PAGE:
Innamorata and friends rock the Yorkshire House


For £3.50 these days there’s not a lot more a student can stretch their money to than a night of live music at the Yorkshire House (you know, that pub tucked away across from Sugarhouse). The most recent gig, organised by Jed Saint of LowBlowPromo, featured four bands ranging from local university talent to established bands in the north-west musical scene.

To those who have never been but have experienced local gigs before the Yorkshire House will feel reassuringly familiar. A crammed stage, friendly bar staff, a slightly dodgy sound-system and questionably clean surfaces are all necessary components of a great night of local live music.

Upon this stepped up the opening act, Phalligajtor (a name seemingly designed for journalists to misspell), a local outfit comprised of Lancaster students. Any starting slot can prove difficult but the band ensured they were up against it from the ante with a substitute bass guitarist and a drum machine for a 4th band member which was admirably enacted on drums, on stage, by Saint, the event organiser.

Hitches aside Phalligajtor had no problem quickly barraging the audience with their unique but highly bizarre sound. Heavy riffs were overlayed by erratic screaming vocals which gave way to sudden tempo changes and breakdowns. Even rap suddenly emerged on several occasions. Similarly, the on-stage banter was fun but unpredictable, exploring lyrics that covered the common musical ground of cheese on toast, Sweden and fantastical dystopias. To their credit Phalligajtor attempt to push musical and imaginative boundaries but it was hard not to get the impression too much might have been attempted with what the band had at its disposal. Like their name, Phalligajtor came across as overwhelming and confusing but admittedly bizarrely entertaining.

It was a sharp comparison, then, to observe the start of Our Day Remains’ slick, professional set. Formed in Bolton and signed to the independent label DeepestMuzik the alternative rock outfit have performed in the Lancashire area before; some might remember their performance at Cartmel Extrav last summer. For half an hour the band and charismatic lead vocalist Akil introduced the audience to song after song of synth-led rock. The genre is immediately reminiscent of Enter Shikari but with softer, cleaner vocals and the synth is combined more with You Me At Six-esque catchy choruses. Unfortunately, despite their ability, it’s hard to see Our Day Remains bringing anything dramatically new to the table beyond recycling other band’s sounds. The set ended on new single ’Lights Go Out’ which was without a doubt the best demonstration of the band’s talent for catchy choruses, lively synthesisers and wild guitar solos. The final song, like the rest of the set, was mostly met with delight from an audience that greatly increased in number.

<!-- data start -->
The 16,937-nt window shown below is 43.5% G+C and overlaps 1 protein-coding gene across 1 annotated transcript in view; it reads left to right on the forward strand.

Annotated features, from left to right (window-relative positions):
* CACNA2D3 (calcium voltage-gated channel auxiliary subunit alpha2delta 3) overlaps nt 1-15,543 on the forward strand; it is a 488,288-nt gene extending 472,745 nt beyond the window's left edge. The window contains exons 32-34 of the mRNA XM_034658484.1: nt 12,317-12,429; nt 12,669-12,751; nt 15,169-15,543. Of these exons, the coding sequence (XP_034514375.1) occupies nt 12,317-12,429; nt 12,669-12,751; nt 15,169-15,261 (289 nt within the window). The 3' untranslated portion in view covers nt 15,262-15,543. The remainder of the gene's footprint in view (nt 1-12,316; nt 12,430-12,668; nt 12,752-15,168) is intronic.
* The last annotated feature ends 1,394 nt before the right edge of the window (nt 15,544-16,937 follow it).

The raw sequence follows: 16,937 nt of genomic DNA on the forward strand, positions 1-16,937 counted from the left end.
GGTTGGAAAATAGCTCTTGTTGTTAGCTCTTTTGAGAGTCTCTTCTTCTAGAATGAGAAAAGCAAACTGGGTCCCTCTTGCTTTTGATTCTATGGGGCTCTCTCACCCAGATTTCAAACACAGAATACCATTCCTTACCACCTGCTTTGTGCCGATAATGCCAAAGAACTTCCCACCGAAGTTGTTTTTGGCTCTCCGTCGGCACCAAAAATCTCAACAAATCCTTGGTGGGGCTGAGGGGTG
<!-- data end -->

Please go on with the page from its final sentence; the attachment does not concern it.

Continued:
The following outfit, The Sun Explodes, introduced a much darker and more atmospheric direction to the night. The Carlisle-based ‘post-post-hardcore’ musicians (a definition they ascribe to themselves) continued the use of an electronic, synthetic element to their sound but combined this with which much heavier, moodier guitar riffs. At the forefront their hooded vocalist murmured, screamed and belted emotionally charged lyrics with impressive range. The result was a performance less focused on crowd interaction or on stage banter than the last two bands but achieving a powerful ambience of building sound, chilling lyrics and heavy breakdowns.

Finally Innamorata, the second act comprised of Lancaster students, were left to draw the night to a thoroughly entertaining conclusion. In an instant songs such as ‘Afternoon Tea’ and ‘Coming Home’ demonstrated the quick-moving, fast-paced rock and roll the band was all about. With Stephanie ‘Mummy’ Beer holding together the frantic guitar riffs together with powerful but ranged vocals. However the talent of Innamorata rarely needed to stray towards repetition with the quick belters of the early set comfortably interchanged with songs of a slightly more ballad-esque nature such as ‘Rest In Pieces’. Later covers of the Foo Fighters and The Who add a further refreshing change to the mix and suggest the varied musical influences of Innamorta’s members can only be a healthy thing for their sound. Innamorata’s energy may have lacked a perfect polish of performance but this would almost have seemed detrimental to their passionate playing, entertaining stage interaction and decent efforts to get the audience moving. It may well be a cliché but its hard for a viewer not to have a good time when its obvious the musicians performing are having so much fun themselves. The good news is that for those looking forward to a return show haven’t got long to wait, Innamorata will be back early next term at the same venue, so keep your eyes peeled.

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